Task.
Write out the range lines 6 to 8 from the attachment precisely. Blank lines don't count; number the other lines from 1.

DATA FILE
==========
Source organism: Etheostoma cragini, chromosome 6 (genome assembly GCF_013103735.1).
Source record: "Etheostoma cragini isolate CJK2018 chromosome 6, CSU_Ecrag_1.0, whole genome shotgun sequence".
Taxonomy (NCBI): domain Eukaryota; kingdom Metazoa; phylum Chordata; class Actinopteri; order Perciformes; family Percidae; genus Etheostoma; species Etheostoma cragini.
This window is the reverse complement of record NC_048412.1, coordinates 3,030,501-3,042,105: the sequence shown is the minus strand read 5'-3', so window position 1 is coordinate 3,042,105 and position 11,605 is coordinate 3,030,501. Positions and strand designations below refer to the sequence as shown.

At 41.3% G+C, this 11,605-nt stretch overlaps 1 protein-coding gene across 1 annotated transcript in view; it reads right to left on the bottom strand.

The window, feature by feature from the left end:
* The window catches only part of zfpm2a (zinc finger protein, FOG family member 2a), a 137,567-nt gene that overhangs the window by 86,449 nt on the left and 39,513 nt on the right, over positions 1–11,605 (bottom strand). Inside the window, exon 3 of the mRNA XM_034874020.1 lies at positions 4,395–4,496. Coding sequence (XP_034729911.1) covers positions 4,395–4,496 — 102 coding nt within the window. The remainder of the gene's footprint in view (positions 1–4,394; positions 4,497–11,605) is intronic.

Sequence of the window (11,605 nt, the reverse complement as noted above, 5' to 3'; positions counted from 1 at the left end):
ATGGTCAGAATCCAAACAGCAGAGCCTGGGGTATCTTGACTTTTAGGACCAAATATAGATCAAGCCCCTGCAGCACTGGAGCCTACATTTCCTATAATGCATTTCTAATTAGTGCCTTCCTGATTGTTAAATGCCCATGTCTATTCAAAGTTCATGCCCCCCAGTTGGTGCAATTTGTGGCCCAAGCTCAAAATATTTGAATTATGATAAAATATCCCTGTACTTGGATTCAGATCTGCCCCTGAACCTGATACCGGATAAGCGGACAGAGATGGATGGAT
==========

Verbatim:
The window, feature by feature from the left end:
* The window catches only part of zfpm2a (zinc finger protein, FOG family member 2a), a 137,567-nt gene that overhangs the window by 86,449 nt on the left and 39,513 nt on the right, over positions 1–11,605 (bottom strand). Inside the window, exon 3 of the mRNA XM_034874020.1 lies at positions 4,395–4,496. Coding sequence (XP_034729911.1) covers positions 4,395–4,496 — 102 coding nt within the window. The remainder of the gene's footprint in view (positions 1–4,394; positions 4,497–11,605) is intronic.

Sequence of the window (11,605 nt, the reverse complement as noted above, 5' to 3'; positions counted from 1 at the left end):